I noticed the onset of PTSD in Harry Potter and the Goblet of Fire. I noticed the miracle by which Harry was different than his arch-nemesis Voldemort. I noticed how real the deaths in Harry Potter were: sudden & unexpected. A single line to describe a character’s death, a single incantation.
There are more important things that the story itself. I started noticing things relevant to our own world.
Always the innocent are the first victims, so it has been for ages past, so it is now.
– J.K. Rowling, Harry Potter And the Philosopher’s Stone
The Wizarding World:
I can speculate on how much of the world J.K. Rowling created with Harry Potter was directly influenced from the real world from the hundreds of interviews and articles written on it.
Since its inception, the world Harry Potter inhabits has became an entity of its own, with tons of fan-fiction, followers and content creators. Thus, differences between Rowling’s intended allegories and unintended real-life parallels are hard to pick for me.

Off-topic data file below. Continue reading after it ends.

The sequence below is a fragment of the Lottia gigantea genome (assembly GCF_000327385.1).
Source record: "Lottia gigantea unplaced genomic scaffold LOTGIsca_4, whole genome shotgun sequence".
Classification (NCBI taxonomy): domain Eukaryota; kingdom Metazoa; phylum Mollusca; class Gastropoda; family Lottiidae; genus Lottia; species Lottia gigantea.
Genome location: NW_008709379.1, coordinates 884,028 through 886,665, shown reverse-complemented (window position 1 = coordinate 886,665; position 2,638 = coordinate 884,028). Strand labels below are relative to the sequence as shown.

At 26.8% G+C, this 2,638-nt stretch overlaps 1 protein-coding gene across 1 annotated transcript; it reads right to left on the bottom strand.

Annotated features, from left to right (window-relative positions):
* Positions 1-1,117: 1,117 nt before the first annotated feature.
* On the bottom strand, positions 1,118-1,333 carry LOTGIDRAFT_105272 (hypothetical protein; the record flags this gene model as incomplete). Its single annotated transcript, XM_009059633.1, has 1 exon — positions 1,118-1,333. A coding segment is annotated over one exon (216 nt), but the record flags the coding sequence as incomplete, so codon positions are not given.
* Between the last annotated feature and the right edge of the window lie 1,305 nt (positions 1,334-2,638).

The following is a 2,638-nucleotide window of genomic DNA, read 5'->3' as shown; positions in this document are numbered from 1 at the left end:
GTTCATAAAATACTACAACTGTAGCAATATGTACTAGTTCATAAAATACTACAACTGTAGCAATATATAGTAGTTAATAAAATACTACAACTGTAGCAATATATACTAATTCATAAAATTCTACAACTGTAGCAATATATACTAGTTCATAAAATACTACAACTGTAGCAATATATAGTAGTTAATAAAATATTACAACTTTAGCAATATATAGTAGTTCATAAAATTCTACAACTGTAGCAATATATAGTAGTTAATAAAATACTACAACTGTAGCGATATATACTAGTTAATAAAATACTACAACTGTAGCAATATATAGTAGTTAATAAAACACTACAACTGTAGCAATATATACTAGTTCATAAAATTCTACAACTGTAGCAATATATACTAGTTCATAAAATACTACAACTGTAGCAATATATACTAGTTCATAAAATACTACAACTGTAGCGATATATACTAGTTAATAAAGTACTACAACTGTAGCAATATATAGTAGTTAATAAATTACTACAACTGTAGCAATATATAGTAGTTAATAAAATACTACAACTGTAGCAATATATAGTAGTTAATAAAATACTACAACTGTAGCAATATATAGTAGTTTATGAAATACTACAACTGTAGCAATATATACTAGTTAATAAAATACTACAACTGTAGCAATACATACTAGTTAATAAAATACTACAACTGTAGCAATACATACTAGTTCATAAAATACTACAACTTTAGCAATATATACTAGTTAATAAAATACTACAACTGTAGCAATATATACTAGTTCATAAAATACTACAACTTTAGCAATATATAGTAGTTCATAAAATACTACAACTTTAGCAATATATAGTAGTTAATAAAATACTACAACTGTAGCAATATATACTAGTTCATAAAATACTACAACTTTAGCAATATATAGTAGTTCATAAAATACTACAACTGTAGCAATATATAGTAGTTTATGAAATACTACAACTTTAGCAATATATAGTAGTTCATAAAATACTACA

To explain unintended real-life parallels: In Hot Fuzz, there is a scene in which the town Chief Inspector says ‘Make Sheffield Great Again’. At the time of movie’s release, this line was probably intended to be funny. Now, this line is no longer funny.
In the books, all 7 of them, three children have to consistently stand against a fascist regime which kills anyone who opposes them. The fight is mostly in the shadows, away from the majority of the population that it could affect, until one day a fascist regime is asking its denizens to present its proof of blood worth.
In book 5, Harry Potter and Order of Phoenix, Dumbledore’s Army decide to train themselves because the powers that be, Ministry of Magic, vehemently denied Voldemort is back because they were afraid of losing power. They discredited Harry Potter, launched political propoganda against him to slander & discredit him.